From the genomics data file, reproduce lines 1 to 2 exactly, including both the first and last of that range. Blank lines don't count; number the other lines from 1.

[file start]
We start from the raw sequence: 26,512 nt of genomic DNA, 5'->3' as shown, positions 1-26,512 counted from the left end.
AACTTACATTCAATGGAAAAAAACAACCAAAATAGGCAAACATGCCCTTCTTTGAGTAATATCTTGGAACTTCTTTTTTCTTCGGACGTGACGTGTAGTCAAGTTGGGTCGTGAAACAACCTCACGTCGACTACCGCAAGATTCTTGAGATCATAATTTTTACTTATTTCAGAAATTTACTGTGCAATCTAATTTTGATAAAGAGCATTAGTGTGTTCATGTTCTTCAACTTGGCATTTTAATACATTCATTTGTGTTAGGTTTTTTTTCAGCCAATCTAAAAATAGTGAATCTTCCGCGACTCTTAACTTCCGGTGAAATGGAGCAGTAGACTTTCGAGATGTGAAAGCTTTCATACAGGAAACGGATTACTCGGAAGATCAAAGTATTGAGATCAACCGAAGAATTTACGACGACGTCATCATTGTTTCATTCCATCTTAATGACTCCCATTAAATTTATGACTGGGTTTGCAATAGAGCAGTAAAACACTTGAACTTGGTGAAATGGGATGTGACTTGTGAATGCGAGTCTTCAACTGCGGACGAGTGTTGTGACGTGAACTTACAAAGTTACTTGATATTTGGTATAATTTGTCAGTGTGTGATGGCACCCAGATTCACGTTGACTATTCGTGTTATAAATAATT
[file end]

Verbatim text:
We start from the raw sequence: 26,512 nt of genomic DNA, 5'->3' as shown, positions 1-26,512 counted from the left end.
AACTTACATTCAATGGAAAAAAACAACCAAAATAGGCAAACATGCCCTTCTTTGAGTAATATCTTGGAACTTCTTTTTTCTTCGGACGTGACGTGTAGTCAAGTTGGGTCGTGAAACAACCTCACGTCGACTACCGCAAGATTCTTGAGATCATAATTTTTACTTATTTCAGAAATTTACTGTGCAATCTAATTTTGATAAAGAGCATTAGTGTGTTCATGTTCTTCAACTTGGCATTTTAATACATTCATTTGTGTTAGGTTTTTTTTCAGCCAATCTAAAAATAGTGAATCTTCCGCGACTCTTAACTTCCGGTGAAATGGAGCAGTAGACTTTCGAGATGTGAAAGCTTTCATACAGGAAACGGATTACTCGGAAGATCAAAGTATTGAGATCAACCGAAGAATTTACGACGACGTCATCATTGTTTCATTCCATCTTAATGACTCCCATTAAATTTATGACTGGGTTTGCAATAGAGCAGTAAAACACTTGAACTTGGTGAAATGGGATGTGACTTGTGAATGCGAGTCTTCAACTGCGGACGAGTGTTGTGACGTGAACTTACAAAGTTACTTGATATTTGGTATAATTTGTCAGTGTGTGATGGCACCCAGATTCACGTTGACTATTCGTGTTATAAATAATT